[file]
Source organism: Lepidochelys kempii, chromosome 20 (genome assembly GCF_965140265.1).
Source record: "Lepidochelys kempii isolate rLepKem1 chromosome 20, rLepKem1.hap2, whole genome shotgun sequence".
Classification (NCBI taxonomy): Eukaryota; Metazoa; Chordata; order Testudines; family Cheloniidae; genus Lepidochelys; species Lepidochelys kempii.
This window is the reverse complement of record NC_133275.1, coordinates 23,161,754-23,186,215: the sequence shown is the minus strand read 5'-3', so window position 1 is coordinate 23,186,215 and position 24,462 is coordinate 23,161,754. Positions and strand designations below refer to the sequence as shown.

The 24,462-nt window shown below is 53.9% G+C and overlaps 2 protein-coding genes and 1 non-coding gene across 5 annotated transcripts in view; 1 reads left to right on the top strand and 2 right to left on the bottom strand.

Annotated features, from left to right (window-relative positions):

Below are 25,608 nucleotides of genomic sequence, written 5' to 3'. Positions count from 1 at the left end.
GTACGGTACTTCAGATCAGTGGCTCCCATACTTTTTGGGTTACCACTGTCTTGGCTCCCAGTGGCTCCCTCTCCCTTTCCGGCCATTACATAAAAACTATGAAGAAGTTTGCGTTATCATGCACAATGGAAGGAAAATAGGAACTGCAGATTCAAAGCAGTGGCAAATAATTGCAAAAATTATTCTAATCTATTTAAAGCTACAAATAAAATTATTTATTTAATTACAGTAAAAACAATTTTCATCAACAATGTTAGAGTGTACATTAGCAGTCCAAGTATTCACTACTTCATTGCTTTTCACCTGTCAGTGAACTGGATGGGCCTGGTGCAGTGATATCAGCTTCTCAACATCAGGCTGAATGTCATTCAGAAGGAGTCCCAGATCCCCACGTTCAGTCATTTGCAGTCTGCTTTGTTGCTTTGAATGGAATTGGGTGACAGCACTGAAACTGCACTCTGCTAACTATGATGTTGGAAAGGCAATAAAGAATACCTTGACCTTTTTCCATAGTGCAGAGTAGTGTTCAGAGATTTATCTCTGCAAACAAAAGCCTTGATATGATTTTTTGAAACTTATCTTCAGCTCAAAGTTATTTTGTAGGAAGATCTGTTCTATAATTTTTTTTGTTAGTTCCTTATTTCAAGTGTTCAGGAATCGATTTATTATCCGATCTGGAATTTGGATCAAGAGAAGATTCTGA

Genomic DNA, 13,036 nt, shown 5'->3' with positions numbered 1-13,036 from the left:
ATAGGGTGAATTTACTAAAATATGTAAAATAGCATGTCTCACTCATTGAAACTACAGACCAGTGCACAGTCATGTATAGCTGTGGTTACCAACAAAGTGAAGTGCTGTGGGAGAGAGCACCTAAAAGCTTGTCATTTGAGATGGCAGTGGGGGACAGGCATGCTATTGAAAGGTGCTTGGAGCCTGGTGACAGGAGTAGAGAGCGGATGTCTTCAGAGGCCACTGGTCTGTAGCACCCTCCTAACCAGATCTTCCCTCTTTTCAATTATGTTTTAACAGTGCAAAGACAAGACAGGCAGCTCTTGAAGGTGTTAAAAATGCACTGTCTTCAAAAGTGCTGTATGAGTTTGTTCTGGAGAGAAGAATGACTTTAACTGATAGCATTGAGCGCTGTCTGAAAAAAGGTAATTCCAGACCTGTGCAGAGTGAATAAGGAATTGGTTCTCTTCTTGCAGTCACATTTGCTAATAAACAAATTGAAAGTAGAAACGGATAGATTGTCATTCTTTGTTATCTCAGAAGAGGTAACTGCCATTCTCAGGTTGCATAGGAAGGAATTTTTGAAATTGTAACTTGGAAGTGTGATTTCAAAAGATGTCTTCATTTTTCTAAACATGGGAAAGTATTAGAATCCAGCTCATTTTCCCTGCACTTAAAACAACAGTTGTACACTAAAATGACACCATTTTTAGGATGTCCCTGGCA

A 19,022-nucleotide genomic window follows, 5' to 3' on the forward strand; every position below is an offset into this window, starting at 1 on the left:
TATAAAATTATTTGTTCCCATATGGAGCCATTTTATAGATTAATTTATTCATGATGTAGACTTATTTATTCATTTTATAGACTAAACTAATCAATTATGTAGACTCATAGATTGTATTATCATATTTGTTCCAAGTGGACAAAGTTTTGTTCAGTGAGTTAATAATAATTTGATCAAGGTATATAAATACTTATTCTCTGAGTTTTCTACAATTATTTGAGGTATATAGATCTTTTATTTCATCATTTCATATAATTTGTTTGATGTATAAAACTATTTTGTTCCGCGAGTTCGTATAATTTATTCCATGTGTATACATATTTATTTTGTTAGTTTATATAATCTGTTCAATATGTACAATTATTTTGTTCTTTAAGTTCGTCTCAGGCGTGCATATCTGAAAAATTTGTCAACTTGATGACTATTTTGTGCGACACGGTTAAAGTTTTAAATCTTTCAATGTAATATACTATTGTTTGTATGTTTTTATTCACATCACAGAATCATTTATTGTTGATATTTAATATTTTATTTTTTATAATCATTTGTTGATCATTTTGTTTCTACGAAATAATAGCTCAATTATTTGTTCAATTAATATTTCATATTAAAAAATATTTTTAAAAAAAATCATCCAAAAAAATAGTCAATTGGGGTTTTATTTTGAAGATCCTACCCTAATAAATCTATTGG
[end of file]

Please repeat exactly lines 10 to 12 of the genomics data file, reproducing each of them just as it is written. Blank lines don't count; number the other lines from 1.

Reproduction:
ATAGGGTGAATTTACTAAAATATGTAAAATAGCATGTCTCACTCATTGAAACTACAGACCAGTGCACAGTCATGTATAGCTGTGGTTACCAACAAAGTGAAGTGCTGTGGGAGAGAGCACCTAAAAGCTTGTCATTTGAGATGGCAGTGGGGGACAGGCATGCTATTGAAAGGTGCTTGGAGCCTGGTGACAGGAGTAGAGAGCGGATGTCTTCAGAGGCCACTGGTCTGTAGCACCCTCCTAACCAGATCTTCCCTCTTTTCAATTATGTTTTAACAGTGCAAAGACAAGACAGGCAGCTCTTGAAGGTGTTAAAAATGCACTGTCTTCAAAAGTGCTGTATGAGTTTGTTCTGGAGAGAAGAATGACTTTAACTGATAGCATTGAGCGCTGTCTGAAAAAAGGTAATTCCAGACCTGTGCAGAGTGAATAAGGAATTGGTTCTCTTCTTGCAGTCACATTTGCTAATAAACAAATTGAAAGTAGAAACGGATAGATTGTCATTCTTTGTTATCTCAGAAGAGGTAACTGCCATTCTCAGGTTGCATAGGAAGGAATTTTTGAAATTGTAACTTGGAAGTGTGATTTCAAAAGATGTCTTCATTTTTCTAAACATGGGAAAGTATTAGAATCCAGCTCATTTTCCCTGCACTTAAAACAACAGTTGTACACTAAAATGACACCATTTTTAGGATGTCCCTGGCA

A 19,022-nucleotide genomic window follows, 5' to 3' on the forward strand; every position below is an offset into this window, starting at 1 on the left:
TATAAAATTATTTGTTCCCATATGGAGCCATTTTATAGATTAATTTATTCATGATGTAGACTTATTTATTCATTTTATAGACTAAACTAATCAATTATGTAGACTCATAGATTGTATTATCATATTTGTTCCAAGTGGACAAAGTTTTGTTCAGTGAGTTAATAATAATTTGATCAAGGTATATAAATACTTATTCTCTGAGTTTTCTACAATTATTTGAGGTATATAGATCTTTTATTTCATCATTTCATATAATTTGTTTGATGTATAAAACTATTTTGTTCCGCGAGTTCGTATAATTTATTCCATGTGTATACATATTTATTTTGTTAGTTTATATAATCTGTTCAATATGTACAATTATTTTGTTCTTTAAGTTCGTCTCAGGCGTGCATATCTGAAAAATTTGTCAACTTGATGACTATTTTGTGCGACACGGTTAAAGTTTTAAATCTTTCAATGTAATATACTATTGTTTGTATGTTTTTATTCACATCACAGAATCATTTATTGTTGATATTTAATATTTTATTTTTTATAATCATTTGTTGATCATTTTGTTTCTACGAAATAATAGCTCAATTATTTGTTCAATTAATATTTCATATTAAAAAATATTTTTAAAAAAAATCATCCAAAAAAATAGTCAATTGGGGTTTTATTTTGAAGATCCTACCCTAATAAATCTATTGG